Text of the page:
The safety and effectiveness in the pediatric population are based on the similarity of the clinical conditions of the pediatric and adult populations. In neonates or very small infants, the volume of fluid may affect fluid and electrolyte balance.
Frequent monitoring of serum glucose concentrations is required when dextrose is prescribed to pediatric patients, particularly neonates and low birth weight infants.
In very low birth weight infants, excessive or rapid administration of dextrose injection may result in increased serum osmolality and possible intracerebral hemorrhage.
An evaluation of current literature revealed no clinical experience identifying differences in response between elderly and younger patients. In general, dose selection for an elderly patient should be cautious, usually starting at the low end of the dosing range, reflecting the greater frequency of decreased hepatic, renal, or cardiac function, and of concomitant disease or other drug therapy. Sodium ions are known to be substantially excreted by the kidney, and the risk of toxic reactions may be greater in patients with impaired renal function. Because elderly patients are more likely to have decreased renal function, care should be taken in dose selection, and it may be useful to monitor renal function.
Effects on ability to drive and use machine
Reactions which may occur because of the solution or the technique of administration include febrile response, infection at the site of injection, venous thrombosis or phlebitis extending from the site of injection, extravasation and hypervolemia.
If an adverse reaction does occur, discontinue the infusion, evaluate the patient, institute appropriate therapeutic countermeasures and save the remainder of the fluid for examination if deemed necessary.
Overdose and special antidotes
In the event of overhydration or solute overload, re-evaluate the patient and institute appropriate corrective measures. Please see WARNINGS, PRECAUTIONS, and ADVERSE REACTIONS.
When administered intravenously, these solutions provide a source of water, carbohydrate and electrolytes.
Solutions which provide combinations of hypotonic or isotonic concentrations of dextrose and of sodium chloride are suitable for parenteral maintenance or replacement of water and electrolyte requirements with minimal carbohydrate calories.
Solutions containing carbohydrate in the form of dextrose restore blood glucose levels and provide calories. Carbohydrate in the form of dextrose may aid in minimizing liver glycogen depletion and exerts a protein-sparing action. Dextrose injected parenterally undergoes oxidation to carbon dioxide and water.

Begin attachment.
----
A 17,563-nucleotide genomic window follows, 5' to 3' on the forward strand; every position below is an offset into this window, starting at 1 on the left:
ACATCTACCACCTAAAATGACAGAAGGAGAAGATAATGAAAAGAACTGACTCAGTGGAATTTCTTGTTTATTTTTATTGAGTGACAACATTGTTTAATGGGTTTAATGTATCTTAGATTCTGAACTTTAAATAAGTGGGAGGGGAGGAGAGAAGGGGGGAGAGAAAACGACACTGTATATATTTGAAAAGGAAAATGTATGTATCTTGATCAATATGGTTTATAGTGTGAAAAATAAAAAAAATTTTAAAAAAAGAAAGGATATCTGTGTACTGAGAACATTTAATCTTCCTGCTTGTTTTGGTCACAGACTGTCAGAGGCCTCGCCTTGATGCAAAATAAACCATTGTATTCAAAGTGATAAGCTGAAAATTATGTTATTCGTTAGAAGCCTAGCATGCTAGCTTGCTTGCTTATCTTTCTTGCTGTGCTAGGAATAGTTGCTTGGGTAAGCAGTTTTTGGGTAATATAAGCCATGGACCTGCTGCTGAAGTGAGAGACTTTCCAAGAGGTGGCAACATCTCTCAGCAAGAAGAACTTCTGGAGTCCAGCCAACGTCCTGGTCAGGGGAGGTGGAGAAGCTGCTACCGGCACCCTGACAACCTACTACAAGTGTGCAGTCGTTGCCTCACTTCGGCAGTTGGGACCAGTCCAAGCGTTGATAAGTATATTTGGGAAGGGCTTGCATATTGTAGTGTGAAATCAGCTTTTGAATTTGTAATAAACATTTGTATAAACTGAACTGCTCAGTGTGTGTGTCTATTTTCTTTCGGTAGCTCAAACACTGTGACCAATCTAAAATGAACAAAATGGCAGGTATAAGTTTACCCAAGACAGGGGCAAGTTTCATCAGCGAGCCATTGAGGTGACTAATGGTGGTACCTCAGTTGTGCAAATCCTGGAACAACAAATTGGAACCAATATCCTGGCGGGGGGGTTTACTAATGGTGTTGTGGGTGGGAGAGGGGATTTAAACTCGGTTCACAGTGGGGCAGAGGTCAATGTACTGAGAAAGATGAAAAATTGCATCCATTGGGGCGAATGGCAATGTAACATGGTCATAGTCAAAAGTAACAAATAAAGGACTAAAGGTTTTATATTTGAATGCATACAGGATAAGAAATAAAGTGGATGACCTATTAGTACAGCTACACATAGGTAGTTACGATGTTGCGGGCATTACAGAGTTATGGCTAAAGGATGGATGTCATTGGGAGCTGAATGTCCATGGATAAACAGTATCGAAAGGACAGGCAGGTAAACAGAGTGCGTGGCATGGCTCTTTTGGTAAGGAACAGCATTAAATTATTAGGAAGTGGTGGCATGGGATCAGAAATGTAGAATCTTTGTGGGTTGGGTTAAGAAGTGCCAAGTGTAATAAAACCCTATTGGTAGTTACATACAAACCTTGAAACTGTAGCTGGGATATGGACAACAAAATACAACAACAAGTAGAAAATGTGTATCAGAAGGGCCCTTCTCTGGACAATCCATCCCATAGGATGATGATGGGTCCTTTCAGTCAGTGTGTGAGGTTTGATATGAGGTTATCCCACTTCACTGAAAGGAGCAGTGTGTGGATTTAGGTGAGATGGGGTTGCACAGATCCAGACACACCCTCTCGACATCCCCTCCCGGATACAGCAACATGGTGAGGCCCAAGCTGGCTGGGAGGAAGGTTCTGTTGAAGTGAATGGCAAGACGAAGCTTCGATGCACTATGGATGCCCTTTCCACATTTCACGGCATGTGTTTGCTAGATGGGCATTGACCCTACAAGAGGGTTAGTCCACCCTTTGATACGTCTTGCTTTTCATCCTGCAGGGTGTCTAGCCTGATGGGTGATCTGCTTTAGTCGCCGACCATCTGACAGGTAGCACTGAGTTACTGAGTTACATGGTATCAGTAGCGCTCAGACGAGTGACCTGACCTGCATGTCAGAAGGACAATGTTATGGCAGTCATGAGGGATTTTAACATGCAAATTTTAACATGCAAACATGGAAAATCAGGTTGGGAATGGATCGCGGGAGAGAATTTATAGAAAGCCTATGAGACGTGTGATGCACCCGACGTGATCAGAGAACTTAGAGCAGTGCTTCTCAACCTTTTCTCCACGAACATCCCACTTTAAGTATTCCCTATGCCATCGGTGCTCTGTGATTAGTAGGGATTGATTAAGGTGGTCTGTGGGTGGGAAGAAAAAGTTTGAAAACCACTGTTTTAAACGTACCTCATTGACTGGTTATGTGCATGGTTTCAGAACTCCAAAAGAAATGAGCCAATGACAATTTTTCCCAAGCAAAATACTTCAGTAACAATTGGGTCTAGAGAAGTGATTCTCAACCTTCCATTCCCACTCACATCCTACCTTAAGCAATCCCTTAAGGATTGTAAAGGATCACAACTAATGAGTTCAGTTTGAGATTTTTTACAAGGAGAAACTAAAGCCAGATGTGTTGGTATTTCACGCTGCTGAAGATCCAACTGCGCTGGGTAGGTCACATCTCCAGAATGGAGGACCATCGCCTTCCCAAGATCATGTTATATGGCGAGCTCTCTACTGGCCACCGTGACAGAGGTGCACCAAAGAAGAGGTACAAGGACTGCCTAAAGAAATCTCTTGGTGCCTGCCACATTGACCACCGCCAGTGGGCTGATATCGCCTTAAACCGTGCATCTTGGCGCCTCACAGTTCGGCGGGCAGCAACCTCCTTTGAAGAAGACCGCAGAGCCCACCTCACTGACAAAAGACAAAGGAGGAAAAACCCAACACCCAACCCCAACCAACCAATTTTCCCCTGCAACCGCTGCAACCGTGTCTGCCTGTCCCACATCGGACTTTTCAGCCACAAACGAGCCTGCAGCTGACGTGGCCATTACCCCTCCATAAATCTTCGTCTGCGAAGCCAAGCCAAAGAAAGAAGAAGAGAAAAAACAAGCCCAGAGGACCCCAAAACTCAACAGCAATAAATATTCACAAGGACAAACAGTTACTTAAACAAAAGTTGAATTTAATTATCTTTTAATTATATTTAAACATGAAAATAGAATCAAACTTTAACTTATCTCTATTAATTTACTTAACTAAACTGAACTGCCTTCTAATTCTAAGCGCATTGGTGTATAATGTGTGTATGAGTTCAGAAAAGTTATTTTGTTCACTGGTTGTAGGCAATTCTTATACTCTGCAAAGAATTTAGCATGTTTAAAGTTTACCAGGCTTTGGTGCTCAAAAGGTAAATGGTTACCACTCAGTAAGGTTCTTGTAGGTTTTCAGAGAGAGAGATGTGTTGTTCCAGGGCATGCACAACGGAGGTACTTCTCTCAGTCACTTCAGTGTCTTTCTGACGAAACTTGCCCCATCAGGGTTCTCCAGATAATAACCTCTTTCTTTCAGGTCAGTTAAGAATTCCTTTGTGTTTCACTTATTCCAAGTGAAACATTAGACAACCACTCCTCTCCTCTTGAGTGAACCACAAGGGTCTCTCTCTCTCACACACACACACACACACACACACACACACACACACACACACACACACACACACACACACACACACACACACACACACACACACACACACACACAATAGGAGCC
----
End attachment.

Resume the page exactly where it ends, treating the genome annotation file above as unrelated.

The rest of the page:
Sodium chloride in water dissociates to provide sodium (Na+) and chloride (Cl¯) ions. Sodium (Na+) is the principal cation of the extracellular fluid and plays a large part in the therapy of fluid and electrolyte disturbances. Chloride (Cl¯) has an integral role in buffering action when oxygen and carbon dioxide exchange occurs in the red blood cells. The distribution and excretion of sodium (Na+) and chloride (Cl¯) are largely under the control of the kidney which maintains a balance between intake and output.
Water is an essential constituent of all body tissues and accounts for approximately 70% of total body weight. Average normal adult daily requirements range from two to three liters (1.0 to 1.5 liters each for insensible water loss by perspiration and urine production). Water balance is maintained by various regulatory mechanisms. Water distribution depends primarily on the concentration of electrolytes in the body compartments and sodium (Na+) plays a major role in maintaining physiologic equilibrium.
Dextrose is rapidly absorbed from the gastrointestinal tract. Peak plasma concentrations of dextrose occur about 40 minutes after oral doses in hypoglycaemic patients. It is metabolised via pyruvic or lactic acid to carbon dioxide and water with the release of energy. All body cells are capable of oxidising dextrose and it forms the principal source of energy in cellular metabolism.
Sodium chloride is well absorbed from the gastrointestinal tract. Excess sodium is mainly excreted by the kidney, and small amounts are lost in the faeces and sweat.